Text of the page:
It looks like the prime Minister’s fuhrer moment has passed:
Most of the trackers showed the government’s popularity slowing reverting to type after the spike that followed the London bombings. As well as their lead over the Conservatives in voting intention falling 2 points, the government’s net approval rating fell from -12 to -18; this compares to -19 immediately prior to the London bombings. The percentage of people thinking Tony Blair would make the best PM has fallen four points to 36%, compared to 37% prior to the bombing.
Not that it was ever that strong in the first place. The odd thing about the past few months is the disconnect between the political classes and the commentariat – who started wetting their knickers and bawling for leadership on July 8 – and the population at large, which never made anything more than a vague apathetic flap of the hand in that direction.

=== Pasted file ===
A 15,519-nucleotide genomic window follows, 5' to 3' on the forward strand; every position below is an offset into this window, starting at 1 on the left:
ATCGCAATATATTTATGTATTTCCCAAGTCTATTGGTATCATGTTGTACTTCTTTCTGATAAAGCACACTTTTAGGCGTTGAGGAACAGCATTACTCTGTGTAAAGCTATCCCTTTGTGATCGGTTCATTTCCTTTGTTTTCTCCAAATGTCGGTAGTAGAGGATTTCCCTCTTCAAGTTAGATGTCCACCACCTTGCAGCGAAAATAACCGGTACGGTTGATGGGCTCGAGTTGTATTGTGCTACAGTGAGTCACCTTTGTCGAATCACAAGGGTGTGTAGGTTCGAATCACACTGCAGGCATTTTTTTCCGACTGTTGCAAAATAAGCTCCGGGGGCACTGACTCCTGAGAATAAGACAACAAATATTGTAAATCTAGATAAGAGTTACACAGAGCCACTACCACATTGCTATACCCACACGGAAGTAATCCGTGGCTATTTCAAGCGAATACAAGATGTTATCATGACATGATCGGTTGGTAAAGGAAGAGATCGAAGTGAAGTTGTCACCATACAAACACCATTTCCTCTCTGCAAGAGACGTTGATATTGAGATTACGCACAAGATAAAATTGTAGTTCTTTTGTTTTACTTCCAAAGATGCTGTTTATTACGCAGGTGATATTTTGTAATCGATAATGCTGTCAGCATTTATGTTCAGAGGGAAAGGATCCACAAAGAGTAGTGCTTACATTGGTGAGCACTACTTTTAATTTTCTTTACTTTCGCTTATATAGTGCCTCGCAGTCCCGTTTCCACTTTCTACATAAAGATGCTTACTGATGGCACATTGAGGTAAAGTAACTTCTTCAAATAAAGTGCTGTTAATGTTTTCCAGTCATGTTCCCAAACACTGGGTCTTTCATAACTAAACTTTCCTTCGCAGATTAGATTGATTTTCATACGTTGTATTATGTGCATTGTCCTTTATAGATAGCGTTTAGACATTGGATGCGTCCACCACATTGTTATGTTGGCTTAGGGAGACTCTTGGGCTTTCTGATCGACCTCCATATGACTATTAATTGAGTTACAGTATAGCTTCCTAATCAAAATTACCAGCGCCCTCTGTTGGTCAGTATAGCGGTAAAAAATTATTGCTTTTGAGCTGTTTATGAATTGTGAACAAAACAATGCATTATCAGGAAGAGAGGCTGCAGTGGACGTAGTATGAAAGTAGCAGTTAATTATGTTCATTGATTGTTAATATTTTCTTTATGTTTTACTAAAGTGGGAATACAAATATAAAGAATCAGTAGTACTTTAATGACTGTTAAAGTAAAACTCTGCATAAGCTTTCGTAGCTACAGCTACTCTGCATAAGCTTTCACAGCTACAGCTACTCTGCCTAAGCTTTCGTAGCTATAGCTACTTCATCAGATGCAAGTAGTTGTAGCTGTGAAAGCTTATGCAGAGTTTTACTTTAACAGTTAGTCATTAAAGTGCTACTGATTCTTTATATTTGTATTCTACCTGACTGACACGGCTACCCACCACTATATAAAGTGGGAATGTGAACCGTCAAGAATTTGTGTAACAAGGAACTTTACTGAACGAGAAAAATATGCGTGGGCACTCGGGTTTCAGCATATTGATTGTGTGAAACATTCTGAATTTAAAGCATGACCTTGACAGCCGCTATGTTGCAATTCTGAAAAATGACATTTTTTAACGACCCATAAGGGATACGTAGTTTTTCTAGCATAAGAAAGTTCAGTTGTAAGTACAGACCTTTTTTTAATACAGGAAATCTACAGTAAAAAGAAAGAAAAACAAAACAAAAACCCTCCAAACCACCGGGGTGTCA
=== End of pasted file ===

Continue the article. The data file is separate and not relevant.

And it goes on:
We yawn in the face of terror. Yet what has actually changed, now that “everything’s changed?” Well, the prime minister is off on his usual holiday pastime of mooching off the plutocracy. The government continue to pursue an opportunistically authoritarian agenda. David Blunkett continues to show signs of megalomania. The grand re-branding of muslims dwindles into a vicious bureaucratic fight over which self-appointed "community leaders" are fit recipients for government patronage. The ruling party rallies round an incompetent political appointee on the grounds that he’s one of their own. Members of the public trust the government about as far as they could comfortably spit a rat.
So, nothing has changed. Except that we’re now a country which deports people entirely on the basis of their opinions. I feel much safer now.